Description Usage Arguments Details Value Note Author(s) References See Also Examples
Calculates annual and seasonal ‘normal’ statistics on a
seas.sum
object, including precipitation normals for
rain, snow and total precipitation.
1 2 3 4  seas.norm(x, var, fun = "median", norm = "days", year.filter,
ann.only = FALSE, precip.norm = FALSE)
precip.norm(x, fun = "median", norm = "days", year.filter)

x 

var 
variable name for the ‘normal’; if omitted will
use 
norm 
variable for normalization of the sum, usually the number of "days" in each bin, but it can also be "active" to estimate the precipitation normal for days of active precipitation 
year.filter 
filter specific years for analysis 
fun 

ann.only 
only annual statistics returned (saves time from other calculations) 
precip.norm 

This function calculates the statistics of precipitation data on an
annual and seasonal scope from a seas.sum
object.
The seasonal input data are normalized by the number of days in each
bin, to produce a precipitation rate in ‘mm/day’. This is
because the number of days in each bin is not equal. The function
fun
is then applied to the normalized precipitation, and
operates along each bin, across multiple years of data. The supplied
function is usually "median"
or "mean"
,
but it can also be a built in R function, such as "var"
for variance, or a composite such as:
function(i, na.rm)(quantile(i, 0.2, na.rm=na.rm, names=F))  the 20% quantile 
function(i, na.rm)(mean(i, na.rm=na.rm)/(sd(i, na.rm=na.rm)^3))  skewness 
If fun = "mean"
, then the statistics are
straightforward (using apply
), however if fun =
"median"
and there are more than 2 years of data, a different
approach is taken. The median is a special case of the
quantile function, where the probability is 50% of the
population. The median
and quantile
functions are more resistant to outliers than mean
, and
can have advantages on precipitation data. Precipitation occurring
at a given time of year does not have a normal distribution since it
is a value that is not always occurring. It often has a leftskewed
distribution, consisting of many zero measurements, and few extreme
precipitation events.
In this function, if fun = "median"
(default) the
median
function is only used to calculate the median
annual precipitation. The quantile
function is used to
calculate the seasonal statistics, since the sum of medians applied in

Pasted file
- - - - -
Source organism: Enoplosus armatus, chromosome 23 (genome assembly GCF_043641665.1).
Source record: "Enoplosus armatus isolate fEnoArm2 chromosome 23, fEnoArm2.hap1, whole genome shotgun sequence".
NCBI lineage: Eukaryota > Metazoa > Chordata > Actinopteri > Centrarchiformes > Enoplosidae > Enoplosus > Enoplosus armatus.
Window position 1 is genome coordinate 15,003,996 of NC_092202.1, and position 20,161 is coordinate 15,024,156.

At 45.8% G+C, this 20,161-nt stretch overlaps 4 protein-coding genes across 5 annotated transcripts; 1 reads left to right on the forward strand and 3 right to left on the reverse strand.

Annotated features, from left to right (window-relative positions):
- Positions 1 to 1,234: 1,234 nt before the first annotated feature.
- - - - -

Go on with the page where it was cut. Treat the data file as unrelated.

each bin are less than the median annual precipitation. This is
because there are usually many measurements of no rain, which skew the
distribution to the left. The percentile for the quantile function is
found using a secant method (Cheny and Kincaid, 1999) such that the
sum of the quantiles from each bin are equal to the median of the
annual precipitation.
Snow and rain (which are the two components of precipitation) are
calculated similarly (if fun = "median"
). The annual total
rain and snow amounts are determined by finding the percentile of a
quantile function where the sum is equal to the median of the annual
precipitation. The seasonal snow and rain amounts are independently
found using the same method to find the seasonal precipitation. The
fraction of the snow in each bin,
snow.frac.b=snow.b/(snow.b+rain.b) is multiplied by the seasonal
precipitation to determine the seasonal rain and snow amounts. This
is because the sum of rain and snow in each bin does not equal the
seasonal precipitation. This way, a figure with
precip.only = TRUE
and = FALSE
will have identical daily
precipitation rates in each bin.
The pitfalls of calculating precipitation ‘normals’ is that it assumes that precipitation occurs every day at a constant rate within each bin. This is not realistic, as the precipitation rates are much higher when it is actually occurring.
Returns a precip.norm
object, which is a list
with the following elements:
seas 
An 
ann 
Annual precipitation statistics. 
width 
from 
bins 
from 
bin.lengths 
maximum number of days in each bin 
year.range 
from 
start.day 
from 
var 
same as input parameter 
units 
units for 
long.name 
long name for 
ann.only 
ann.only same as input parameter 
precip.only 
from same as input parameter 
a.cut 
from 
fun 

id 
from 
name 
from 
Seasonal data are explicitly normalized to a rate per day (i.e., mm/day), and not per month (i.e., mm/month). This is because a timederivative per month has unequal intervals of time, ranging between 28 to 31 days. This directly creates up to 10% error in the analysis between months.
Units for annual normals, however, remain per year, since a year is a suitable time derivative.
Mike Toews
Cheny, E. W. and Kincaid, D. 1999, Numerical Mathematics and Computing, Pacific Grove: Brooks/Cole Pub., 671 p.
Guttman, N.B. 1989, ‘Statistical descriptors of climate’, American Meteorological Society, 70, 602–607.
plot.seas.norm
, seas.var.plot
,
precip.dep
1 2 3 4 5 6 7 8 9 10 11 12 13 14  data(mscdata)
# calculate precipitation normal
dat < mksub(mscdata, id=1108447)
dat.ss < seas.sum(dat)
dat.nm < precip.norm(dat.ss, fun="mean")
# plot precipitation normal
plot(dat.nm) # this is the same as plot.precip.norm(dat.nm)
# use precipitation normal
dat.dep < precip.dep(dat, dat.nm)
plot(dep ~ date, dat.dep, type="l",
main="CPD from mean normals")

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